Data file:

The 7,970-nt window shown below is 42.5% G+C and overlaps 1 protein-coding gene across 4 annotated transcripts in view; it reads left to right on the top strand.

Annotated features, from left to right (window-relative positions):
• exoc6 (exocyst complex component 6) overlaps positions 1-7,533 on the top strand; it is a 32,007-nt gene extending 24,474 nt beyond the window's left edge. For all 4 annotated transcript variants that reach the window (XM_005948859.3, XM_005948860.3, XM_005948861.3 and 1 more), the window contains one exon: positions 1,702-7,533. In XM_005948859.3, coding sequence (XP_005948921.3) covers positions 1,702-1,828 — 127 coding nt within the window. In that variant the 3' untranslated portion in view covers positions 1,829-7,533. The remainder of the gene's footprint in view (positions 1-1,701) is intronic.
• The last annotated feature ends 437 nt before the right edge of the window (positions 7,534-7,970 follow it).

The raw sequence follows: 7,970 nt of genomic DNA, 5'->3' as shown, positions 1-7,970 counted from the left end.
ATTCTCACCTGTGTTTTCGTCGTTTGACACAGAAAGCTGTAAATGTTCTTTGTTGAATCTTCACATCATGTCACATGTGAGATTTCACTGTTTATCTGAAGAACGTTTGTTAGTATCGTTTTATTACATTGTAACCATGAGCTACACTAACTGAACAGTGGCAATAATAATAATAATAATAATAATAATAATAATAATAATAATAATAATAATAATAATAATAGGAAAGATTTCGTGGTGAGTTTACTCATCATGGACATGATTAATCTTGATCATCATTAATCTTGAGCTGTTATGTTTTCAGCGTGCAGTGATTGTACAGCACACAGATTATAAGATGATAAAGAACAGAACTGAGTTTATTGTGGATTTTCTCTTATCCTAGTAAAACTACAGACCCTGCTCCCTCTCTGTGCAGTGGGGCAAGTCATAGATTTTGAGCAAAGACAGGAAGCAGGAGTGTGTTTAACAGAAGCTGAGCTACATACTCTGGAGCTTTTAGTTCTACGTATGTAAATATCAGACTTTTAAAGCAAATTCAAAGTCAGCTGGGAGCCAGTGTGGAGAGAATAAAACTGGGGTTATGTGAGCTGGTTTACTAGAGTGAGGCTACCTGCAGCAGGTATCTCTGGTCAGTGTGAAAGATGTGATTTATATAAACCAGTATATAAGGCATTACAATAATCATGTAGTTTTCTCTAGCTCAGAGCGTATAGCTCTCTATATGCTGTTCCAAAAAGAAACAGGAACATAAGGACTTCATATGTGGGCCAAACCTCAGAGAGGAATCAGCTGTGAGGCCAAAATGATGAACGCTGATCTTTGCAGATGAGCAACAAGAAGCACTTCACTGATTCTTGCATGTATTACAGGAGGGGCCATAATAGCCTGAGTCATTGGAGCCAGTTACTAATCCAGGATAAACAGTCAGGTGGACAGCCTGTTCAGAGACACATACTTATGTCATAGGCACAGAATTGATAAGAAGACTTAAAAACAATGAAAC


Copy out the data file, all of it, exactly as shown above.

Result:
The 7,970-nt window shown below is 42.5% G+C and overlaps 1 protein-coding gene across 4 annotated transcripts in view; it reads left to right on the top strand.

Annotated features, from left to right (window-relative positions):
• exoc6 (exocyst complex component 6) overlaps positions 1-7,533 on the top strand; it is a 32,007-nt gene extending 24,474 nt beyond the window's left edge. For all 4 annotated transcript variants that reach the window (XM_005948859.3, XM_005948860.3, XM_005948861.3 and 1 more), the window contains one exon: positions 1,702-7,533. In XM_005948859.3, coding sequence (XP_005948921.3) covers positions 1,702-1,828 — 127 coding nt within the window. In that variant the 3' untranslated portion in view covers positions 1,829-7,533. The remainder of the gene's footprint in view (positions 1-1,701) is intronic.
• The last annotated feature ends 437 nt before the right edge of the window (positions 7,534-7,970 follow it).

The raw sequence follows: 7,970 nt of genomic DNA, 5'->3' as shown, positions 1-7,970 counted from the left end.
ATTCTCACCTGTGTTTTCGTCGTTTGACACAGAAAGCTGTAAATGTTCTTTGTTGAATCTTCACATCATGTCACATGTGAGATTTCACTGTTTATCTGAAGAACGTTTGTTAGTATCGTTTTATTACATTGTAACCATGAGCTACACTAACTGAACAGTGGCAATAATAATAATAATAATAATAATAATAATAATAATAATAATAATAATAATAATAATAATAGGAAAGATTTCGTGGTGAGTTTACTCATCATGGACATGATTAATCTTGATCATCATTAATCTTGAGCTGTTATGTTTTCAGCGTGCAGTGATTGTACAGCACACAGATTATAAGATGATAAAGAACAGAACTGAGTTTATTGTGGATTTTCTCTTATCCTAGTAAAACTACAGACCCTGCTCCCTCTCTGTGCAGTGGGGCAAGTCATAGATTTTGAGCAAAGACAGGAAGCAGGAGTGTGTTTAACAGAAGCTGAGCTACATACTCTGGAGCTTTTAGTTCTACGTATGTAAATATCAGACTTTTAAAGCAAATTCAAAGTCAGCTGGGAGCCAGTGTGGAGAGAATAAAACTGGGGTTATGTGAGCTGGTTTACTAGAGTGAGGCTACCTGCAGCAGGTATCTCTGGTCAGTGTGAAAGATGTGATTTATATAAACCAGTATATAAGGCATTACAATAATCATGTAGTTTTCTCTAGCTCAGAGCGTATAGCTCTCTATATGCTGTTCCAAAAAGAAACAGGAACATAAGGACTTCATATGTGGGCCAAACCTCAGAGAGGAATCAGCTGTGAGGCCAAAATGATGAACGCTGATCTTTGCAGATGAGCAACAAGAAGCACTTCACTGATTCTTGCATGTATTACAGGAGGGGCCATAATAGCCTGAGTCATTGGAGCCAGTTACTAATCCAGGATAAACAGTCAGGTGGACAGCCTGTTCAGAGACACATACTTATGTCATAGGCACAGAATTGATAAGAAGACTTAAAAACAATGAAAC